...Dan (Saffer) and Adaptive Path’s Todd Wilkens, one of the four-member author team for “Subject to Change,” think it’s high time high-techie types switch off their Blackberries, Sidekicks, iPhones, and all other buzzing and vibrating communication devices during biz meetings. Even more radical, they hope to persuade us to go topless–meaning close our laptops (laptop-less)–and make eye contact instead.
More precisely, here's a list!
- No rules without reasons. Don’t just ban laptops and handhelds with no explanation. Make sure to point out how important it is that the group focus on the task at hand. It’s very hard to argue with that.
- Be the bad guy. Someone has to be the one to stand up to the social pressure. It can be an uncomfortable prospect but it is necessary. Luckily, you’ll find that many people secretly want to have the excuse to disconnect and focus. They just don’t want to take the risk of making people upset. Don’t be afraid to make people a little uncomfortable in the name of productivity.
- Consequences. You don’t need a slap on the wrist or a time out to make this work. Social pressure is powerful. No one wants to be called out in front of a group. Make sure they know you are not afraid to do this if you see them breaking the rule. (Note: I learned this trick teaching sociology to undergrads.)
- For short sessions: point out that there are few things that you will get via email that can’t wait until the end of an hour meeting. If you need to deal with a phone call or urgent message, get up and leave the room.
- For long sessions: include regular 15-20 minute breaks and let people know these are there explicitly to give them time to check in on things.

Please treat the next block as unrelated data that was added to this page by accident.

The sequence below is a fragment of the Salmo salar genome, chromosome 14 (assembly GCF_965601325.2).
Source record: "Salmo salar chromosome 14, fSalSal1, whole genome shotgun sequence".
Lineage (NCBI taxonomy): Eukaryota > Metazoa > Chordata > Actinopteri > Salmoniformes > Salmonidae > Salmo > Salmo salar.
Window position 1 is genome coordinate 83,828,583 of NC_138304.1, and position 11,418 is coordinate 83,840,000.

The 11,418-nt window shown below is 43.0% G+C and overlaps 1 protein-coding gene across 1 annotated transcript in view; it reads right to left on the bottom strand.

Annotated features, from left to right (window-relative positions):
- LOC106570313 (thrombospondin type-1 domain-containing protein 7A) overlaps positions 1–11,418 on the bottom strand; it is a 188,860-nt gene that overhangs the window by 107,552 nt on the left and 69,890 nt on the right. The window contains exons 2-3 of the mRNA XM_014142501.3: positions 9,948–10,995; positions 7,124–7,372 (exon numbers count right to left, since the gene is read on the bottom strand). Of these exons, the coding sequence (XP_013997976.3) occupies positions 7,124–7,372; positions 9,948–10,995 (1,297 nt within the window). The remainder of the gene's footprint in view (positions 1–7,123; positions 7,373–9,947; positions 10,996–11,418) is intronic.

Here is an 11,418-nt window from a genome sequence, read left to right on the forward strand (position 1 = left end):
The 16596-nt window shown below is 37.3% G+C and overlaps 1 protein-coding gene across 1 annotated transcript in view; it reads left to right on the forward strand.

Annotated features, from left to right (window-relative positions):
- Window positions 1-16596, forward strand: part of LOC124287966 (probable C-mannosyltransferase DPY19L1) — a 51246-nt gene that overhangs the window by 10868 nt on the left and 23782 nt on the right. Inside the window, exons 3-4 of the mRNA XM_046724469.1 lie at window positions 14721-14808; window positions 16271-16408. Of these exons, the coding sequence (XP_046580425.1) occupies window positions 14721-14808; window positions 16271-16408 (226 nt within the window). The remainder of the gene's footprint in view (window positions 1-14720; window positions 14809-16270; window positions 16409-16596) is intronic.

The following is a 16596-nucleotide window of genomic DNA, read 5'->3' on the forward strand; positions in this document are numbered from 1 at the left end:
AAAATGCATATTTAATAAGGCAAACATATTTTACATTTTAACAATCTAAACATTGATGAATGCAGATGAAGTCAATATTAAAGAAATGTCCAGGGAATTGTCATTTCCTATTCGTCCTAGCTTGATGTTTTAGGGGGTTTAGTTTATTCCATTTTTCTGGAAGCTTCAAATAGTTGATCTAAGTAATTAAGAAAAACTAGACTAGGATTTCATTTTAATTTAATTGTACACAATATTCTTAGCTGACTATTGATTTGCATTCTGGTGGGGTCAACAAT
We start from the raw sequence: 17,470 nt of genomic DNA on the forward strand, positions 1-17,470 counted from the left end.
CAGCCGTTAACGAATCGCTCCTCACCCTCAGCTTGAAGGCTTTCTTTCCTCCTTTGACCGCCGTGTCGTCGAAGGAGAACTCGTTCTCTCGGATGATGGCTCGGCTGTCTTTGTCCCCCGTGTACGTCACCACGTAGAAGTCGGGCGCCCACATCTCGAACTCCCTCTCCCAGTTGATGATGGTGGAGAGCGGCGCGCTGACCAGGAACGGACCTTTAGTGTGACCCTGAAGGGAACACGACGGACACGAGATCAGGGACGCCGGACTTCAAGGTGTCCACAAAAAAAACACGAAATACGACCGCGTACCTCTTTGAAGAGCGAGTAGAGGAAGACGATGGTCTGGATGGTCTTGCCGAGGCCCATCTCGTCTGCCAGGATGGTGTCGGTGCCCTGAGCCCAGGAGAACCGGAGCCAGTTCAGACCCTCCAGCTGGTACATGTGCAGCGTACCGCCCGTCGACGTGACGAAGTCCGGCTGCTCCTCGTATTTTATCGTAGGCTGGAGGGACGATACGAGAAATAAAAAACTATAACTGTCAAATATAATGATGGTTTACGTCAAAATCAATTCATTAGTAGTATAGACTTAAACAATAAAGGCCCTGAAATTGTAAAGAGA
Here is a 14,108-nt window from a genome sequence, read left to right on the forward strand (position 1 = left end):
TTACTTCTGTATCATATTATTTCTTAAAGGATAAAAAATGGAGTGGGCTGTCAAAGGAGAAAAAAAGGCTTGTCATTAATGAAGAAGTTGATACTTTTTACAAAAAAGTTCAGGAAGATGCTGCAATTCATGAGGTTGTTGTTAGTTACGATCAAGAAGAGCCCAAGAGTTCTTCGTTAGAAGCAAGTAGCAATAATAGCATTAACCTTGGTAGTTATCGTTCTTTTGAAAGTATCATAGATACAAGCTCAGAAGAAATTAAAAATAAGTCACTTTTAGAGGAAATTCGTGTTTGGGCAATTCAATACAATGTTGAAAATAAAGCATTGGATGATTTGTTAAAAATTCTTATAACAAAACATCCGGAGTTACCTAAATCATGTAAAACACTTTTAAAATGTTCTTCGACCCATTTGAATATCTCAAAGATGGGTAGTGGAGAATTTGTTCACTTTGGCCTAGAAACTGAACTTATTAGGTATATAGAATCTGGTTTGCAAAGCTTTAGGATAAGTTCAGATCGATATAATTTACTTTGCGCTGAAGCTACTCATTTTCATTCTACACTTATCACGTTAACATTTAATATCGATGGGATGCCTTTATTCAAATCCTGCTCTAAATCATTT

- Out of hand, out of mind. Have everyone put their phone/mobile device in a box or on a counter in the corner of the room. We all know that it is nearly impossible to ignore a vibrating device in your pocket. Just admit it and account for it.
- State the costs. If you are a consultant, remind them that they are paying you $XXX an hour to watch them check their email. I’ve found that to be extremely effective.
For the record, I'm in favor of every kid and teacher having a networked laptop, with the understanding that they don't have the right or responsibility to use it all the time, ok?
Feh. People are always trying to tell other people what to do.
As far as I'm concerned, I make the decision what devices I'm going to use, not somebody else.
I don't carry a phone precisely because I don't like the way it interrupts people. But that's my decision, not someone else's.
And if I want to bring my computer to read my email while somebody else is busy posturing, politicking or otherwise being unproductive, that's my call too.
Now wouldn't that be cool if Stephen was thirteen years old and saying that?
Stephen, I'm guessing you've already gone through adolescence. :)
So, what, if you don't what to be told what to do, it's adolescent behaviour?
Yes, in my adolescence, I stopped allowing people to tell me what to do. I became, you know, autonomous.
Haven't regressed into childhood since then. I can still make my own decisions. I plan to keep on that way until I'm well into my 90s.
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